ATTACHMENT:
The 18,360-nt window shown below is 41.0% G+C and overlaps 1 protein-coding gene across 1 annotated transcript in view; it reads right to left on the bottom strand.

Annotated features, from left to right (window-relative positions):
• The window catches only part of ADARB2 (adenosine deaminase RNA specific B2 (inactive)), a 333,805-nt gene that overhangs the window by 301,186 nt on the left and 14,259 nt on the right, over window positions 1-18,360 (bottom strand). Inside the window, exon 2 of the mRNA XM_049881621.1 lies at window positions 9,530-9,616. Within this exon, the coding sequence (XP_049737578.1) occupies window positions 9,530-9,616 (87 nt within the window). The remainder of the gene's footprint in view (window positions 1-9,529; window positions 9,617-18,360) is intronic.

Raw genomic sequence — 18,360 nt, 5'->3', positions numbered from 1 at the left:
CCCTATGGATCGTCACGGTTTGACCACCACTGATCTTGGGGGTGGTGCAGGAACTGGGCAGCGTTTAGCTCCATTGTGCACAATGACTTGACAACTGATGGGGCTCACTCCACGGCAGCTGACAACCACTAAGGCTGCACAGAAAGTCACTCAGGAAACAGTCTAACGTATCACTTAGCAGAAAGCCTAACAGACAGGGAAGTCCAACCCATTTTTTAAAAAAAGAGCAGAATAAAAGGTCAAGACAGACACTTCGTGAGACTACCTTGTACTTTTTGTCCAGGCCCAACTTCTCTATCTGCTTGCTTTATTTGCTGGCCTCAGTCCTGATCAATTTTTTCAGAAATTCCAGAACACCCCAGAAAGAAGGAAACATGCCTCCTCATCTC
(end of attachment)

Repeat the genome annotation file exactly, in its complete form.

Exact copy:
The 18,360-nt window shown below is 41.0% G+C and overlaps 1 protein-coding gene across 1 annotated transcript in view; it reads right to left on the bottom strand.

Annotated features, from left to right (window-relative positions):
• The window catches only part of ADARB2 (adenosine deaminase RNA specific B2 (inactive)), a 333,805-nt gene that overhangs the window by 301,186 nt on the left and 14,259 nt on the right, over window positions 1-18,360 (bottom strand). Inside the window, exon 2 of the mRNA XM_049881621.1 lies at window positions 9,530-9,616. Within this exon, the coding sequence (XP_049737578.1) occupies window positions 9,530-9,616 (87 nt within the window). The remainder of the gene's footprint in view (window positions 1-9,529; window positions 9,617-18,360) is intronic.

Raw genomic sequence — 18,360 nt, 5'->3', positions numbered from 1 at the left:
CCCTATGGATCGTCACGGTTTGACCACCACTGATCTTGGGGGTGGTGCAGGAACTGGGCAGCGTTTAGCTCCATTGTGCACAATGACTTGACAACTGATGGGGCTCACTCCACGGCAGCTGACAACCACTAAGGCTGCACAGAAAGTCACTCAGGAAACAGTCTAACGTATCACTTAGCAGAAAGCCTAACAGACAGGGAAGTCCAACCCATTTTTTAAAAAAAGAGCAGAATAAAAGGTCAAGACAGACACTTCGTGAGACTACCTTGTACTTTTTGTCCAGGCCCAACTTCTCTATCTGCTTGCTTTATTTGCTGGCCTCAGTCCTGATCAATTTTTTCAGAAATTCCAGAACACCCCAGAAAGAAGGAAACATGCCTCCTCATCTC